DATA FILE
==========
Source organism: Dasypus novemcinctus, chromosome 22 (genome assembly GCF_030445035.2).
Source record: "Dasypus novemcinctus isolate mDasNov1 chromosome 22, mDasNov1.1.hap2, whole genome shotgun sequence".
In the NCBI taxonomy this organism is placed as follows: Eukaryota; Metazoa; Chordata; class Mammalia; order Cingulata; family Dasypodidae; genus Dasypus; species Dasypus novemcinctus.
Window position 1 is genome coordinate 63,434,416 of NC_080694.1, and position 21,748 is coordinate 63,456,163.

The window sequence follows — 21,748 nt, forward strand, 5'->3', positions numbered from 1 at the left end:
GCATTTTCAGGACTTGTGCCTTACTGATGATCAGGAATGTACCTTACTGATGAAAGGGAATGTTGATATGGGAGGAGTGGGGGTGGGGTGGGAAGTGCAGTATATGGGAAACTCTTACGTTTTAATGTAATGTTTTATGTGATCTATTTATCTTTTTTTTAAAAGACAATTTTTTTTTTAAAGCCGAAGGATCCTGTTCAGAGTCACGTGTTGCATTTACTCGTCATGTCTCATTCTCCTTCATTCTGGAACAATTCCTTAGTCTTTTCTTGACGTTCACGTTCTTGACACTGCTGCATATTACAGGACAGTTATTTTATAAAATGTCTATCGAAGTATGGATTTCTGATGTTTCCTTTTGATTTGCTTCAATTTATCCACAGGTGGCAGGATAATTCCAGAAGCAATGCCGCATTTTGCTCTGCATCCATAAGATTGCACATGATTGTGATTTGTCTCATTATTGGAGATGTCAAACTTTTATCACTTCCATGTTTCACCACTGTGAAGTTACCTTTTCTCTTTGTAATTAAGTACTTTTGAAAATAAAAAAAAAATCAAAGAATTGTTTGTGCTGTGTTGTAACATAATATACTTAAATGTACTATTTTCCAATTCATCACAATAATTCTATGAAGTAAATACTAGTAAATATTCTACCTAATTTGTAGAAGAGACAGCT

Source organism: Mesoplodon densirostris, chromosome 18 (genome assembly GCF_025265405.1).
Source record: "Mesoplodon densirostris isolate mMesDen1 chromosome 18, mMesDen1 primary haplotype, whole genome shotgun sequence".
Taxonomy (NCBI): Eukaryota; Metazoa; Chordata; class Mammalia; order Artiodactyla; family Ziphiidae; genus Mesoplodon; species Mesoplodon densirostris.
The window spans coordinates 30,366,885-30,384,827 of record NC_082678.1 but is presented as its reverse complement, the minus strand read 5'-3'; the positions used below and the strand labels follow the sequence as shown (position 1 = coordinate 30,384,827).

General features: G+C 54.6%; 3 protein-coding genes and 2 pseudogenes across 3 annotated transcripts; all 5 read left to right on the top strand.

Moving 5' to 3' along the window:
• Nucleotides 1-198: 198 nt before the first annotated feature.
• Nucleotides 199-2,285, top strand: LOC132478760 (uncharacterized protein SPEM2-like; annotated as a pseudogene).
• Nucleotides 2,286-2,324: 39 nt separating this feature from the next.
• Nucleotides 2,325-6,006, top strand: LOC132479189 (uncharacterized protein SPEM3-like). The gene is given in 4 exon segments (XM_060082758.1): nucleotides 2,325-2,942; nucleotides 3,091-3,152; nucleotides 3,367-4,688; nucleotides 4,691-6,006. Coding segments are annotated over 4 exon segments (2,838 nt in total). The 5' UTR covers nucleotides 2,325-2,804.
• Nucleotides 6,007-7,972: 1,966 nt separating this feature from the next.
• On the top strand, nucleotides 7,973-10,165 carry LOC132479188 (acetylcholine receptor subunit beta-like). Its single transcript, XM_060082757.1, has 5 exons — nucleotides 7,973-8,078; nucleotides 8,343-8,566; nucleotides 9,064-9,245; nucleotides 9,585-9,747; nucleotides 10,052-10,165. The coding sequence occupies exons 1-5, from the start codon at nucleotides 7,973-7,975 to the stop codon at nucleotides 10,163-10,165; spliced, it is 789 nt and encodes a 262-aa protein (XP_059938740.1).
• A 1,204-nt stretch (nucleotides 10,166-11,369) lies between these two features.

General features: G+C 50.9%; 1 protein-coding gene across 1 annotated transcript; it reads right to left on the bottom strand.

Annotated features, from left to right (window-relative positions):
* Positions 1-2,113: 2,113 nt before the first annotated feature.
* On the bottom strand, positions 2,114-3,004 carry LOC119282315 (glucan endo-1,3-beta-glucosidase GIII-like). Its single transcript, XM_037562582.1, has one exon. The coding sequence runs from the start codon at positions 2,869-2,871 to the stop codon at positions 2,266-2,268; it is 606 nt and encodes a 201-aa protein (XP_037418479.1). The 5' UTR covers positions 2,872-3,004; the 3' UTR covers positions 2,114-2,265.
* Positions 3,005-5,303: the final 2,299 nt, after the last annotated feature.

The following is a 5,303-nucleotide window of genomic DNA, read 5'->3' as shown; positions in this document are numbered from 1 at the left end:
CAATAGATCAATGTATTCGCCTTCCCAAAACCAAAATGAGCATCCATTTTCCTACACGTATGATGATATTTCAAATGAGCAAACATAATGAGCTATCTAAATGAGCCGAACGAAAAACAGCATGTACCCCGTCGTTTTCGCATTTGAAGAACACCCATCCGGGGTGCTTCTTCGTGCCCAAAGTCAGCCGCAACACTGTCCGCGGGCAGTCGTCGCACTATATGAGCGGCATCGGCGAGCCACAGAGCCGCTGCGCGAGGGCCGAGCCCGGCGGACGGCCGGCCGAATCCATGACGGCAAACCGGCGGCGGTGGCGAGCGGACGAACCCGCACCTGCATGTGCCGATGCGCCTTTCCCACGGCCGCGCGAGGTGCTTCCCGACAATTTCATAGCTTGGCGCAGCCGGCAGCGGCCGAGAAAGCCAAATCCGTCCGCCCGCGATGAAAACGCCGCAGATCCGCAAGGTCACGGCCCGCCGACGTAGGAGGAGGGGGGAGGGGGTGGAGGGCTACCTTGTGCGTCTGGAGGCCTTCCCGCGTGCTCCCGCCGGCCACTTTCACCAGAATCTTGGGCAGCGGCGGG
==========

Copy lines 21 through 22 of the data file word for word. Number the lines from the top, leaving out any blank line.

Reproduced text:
Annotated features, from left to right (window-relative positions):
* Positions 1-2,113: 2,113 nt before the first annotated feature.